Heart pounding loudly, Emeka watched from the pedestrian bridge as people jaywalked across the road. He had seen this done enough times that he knew the trick was to half-walk, half-run across the road. If you ran too fast, you risk looking like a JJC. But if you walked too slow, you risk getting killed.

He had never crossed a major road before, so he had taken the bridge. A gap opened between cars and more people rushed onto the road, causing oncoming cars to slow down. As they reached the other side, his heart also began to slow.

Life in the village was more orderly, but it was boring. Every day was the same. Even the madman that lurked between the plantain trees that bordered Maazi Dike’s farm, had a routine. Every afternoon, he would chase Emeka and his friends on their way home from school. Then he would sweep their footprints with plantain leaves afterwards, as if to erase any evidence that had been there.

That was as interesting as Emeka’s day usually got. So, two weeks ago, when his big aunty from Lagos asked his mother if she could take him to live with her, he prayed his mother would agree.

He recalled his second day in Lagos. Aunty Ufuoma was very kind but her son, Chike, was a rude animal. He was sure of this because of what happened that day. His aunty had shown him around the house. She had said everything was connected to some woman named Alexa. She demonstrated by asking her to play a Rex Lawson song, which began blaring through the speakers almost immediately.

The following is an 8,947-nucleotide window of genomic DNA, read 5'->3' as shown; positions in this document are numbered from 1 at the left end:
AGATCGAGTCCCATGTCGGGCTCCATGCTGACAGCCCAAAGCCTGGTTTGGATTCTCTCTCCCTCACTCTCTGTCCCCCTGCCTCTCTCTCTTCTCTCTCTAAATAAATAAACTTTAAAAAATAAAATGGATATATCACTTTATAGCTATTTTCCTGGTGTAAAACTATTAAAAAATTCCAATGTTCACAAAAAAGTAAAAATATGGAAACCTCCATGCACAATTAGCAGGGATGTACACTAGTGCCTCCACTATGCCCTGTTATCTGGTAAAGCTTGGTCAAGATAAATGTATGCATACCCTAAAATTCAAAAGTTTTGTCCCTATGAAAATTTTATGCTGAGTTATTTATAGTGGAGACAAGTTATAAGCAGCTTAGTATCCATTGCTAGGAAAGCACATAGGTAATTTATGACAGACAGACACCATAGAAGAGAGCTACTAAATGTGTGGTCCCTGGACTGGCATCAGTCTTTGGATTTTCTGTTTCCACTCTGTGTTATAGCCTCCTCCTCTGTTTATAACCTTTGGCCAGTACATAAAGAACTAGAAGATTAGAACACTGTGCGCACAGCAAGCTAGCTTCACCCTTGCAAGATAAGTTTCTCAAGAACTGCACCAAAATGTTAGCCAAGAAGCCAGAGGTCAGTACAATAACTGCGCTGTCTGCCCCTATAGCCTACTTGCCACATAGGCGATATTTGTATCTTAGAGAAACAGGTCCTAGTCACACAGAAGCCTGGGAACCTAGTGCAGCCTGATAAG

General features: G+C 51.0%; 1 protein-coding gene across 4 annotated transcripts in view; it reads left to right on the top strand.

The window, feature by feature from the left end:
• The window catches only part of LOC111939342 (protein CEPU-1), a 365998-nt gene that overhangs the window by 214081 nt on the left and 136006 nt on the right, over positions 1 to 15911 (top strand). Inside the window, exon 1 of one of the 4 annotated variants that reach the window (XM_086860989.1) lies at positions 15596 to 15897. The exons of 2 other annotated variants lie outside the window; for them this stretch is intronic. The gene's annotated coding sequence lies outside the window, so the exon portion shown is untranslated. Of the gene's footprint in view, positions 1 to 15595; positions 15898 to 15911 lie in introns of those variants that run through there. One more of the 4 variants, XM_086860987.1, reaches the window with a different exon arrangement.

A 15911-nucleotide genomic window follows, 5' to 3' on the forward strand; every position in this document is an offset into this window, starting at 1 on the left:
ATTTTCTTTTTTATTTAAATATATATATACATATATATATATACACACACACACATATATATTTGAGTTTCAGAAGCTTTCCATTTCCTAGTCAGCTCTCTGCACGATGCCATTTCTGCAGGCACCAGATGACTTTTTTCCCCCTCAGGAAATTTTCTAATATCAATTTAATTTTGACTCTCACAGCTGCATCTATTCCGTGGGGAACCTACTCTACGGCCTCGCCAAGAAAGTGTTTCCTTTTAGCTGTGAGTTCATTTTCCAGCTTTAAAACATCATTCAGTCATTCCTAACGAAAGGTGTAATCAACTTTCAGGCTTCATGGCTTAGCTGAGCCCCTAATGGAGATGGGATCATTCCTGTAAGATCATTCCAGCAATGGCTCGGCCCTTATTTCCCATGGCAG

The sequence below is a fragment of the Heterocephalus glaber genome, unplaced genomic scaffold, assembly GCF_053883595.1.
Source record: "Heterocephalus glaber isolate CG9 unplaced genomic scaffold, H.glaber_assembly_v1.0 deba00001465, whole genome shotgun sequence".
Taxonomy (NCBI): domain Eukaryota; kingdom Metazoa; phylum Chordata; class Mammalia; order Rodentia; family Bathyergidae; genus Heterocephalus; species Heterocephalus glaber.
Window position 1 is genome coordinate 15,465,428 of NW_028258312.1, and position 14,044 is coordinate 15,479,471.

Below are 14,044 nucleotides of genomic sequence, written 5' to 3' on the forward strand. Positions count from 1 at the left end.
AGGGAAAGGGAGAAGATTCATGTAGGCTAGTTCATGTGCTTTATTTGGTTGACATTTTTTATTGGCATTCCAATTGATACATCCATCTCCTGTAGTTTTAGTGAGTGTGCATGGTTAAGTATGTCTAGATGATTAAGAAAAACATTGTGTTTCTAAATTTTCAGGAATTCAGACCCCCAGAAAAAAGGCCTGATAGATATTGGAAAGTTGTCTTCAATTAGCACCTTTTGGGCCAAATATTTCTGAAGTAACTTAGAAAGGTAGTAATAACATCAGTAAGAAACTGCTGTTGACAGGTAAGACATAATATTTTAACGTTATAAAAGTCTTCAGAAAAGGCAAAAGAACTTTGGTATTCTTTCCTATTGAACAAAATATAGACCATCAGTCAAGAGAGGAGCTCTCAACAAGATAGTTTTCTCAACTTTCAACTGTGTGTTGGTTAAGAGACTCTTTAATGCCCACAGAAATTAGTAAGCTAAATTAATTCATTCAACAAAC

Emeka was both startled and in awe. He desperately wanted to try it out for himself, but he waited till his aunty left the house. Once she was gone, he grabbed a few clothes and shoved them into the washing machine. Maazi Dike owned a laundrette in the village and Emeka worked there as an errand boy. So, he had seen a washing machine before but did not know how to operate one.

“Alexa, wash my clothes!” he yelled.

“I’m sorry, I don’t know that” she replied.

Maybe he didn’t ask properly. “Switch on the washing machine”. Yes, that was how Maazi said it.

Nothing. Annoyed, he removed the clothes. He would wash them the old-fashioned way but with a spin. Literally. He had seen how the washing machines worked so he knew what to do. He shoved the clothes into a bucket with soapy water, pushed a hand in and began spinning.

As Emeka marvelled at his genius, he did not realise Chike had been watching him until Chike began to laugh.

“Johnny just come! JJC!” Chike shouted, as he laughed at Emeka’s naivete.

Emeka’s ears burned with new embarrassment as he remembered. He spotted the woman selling bananas. Walking towards her, he knew wouldn’t use the pedestrian bridge going back. His aunty would be furious if she found out, but who was going to tell her

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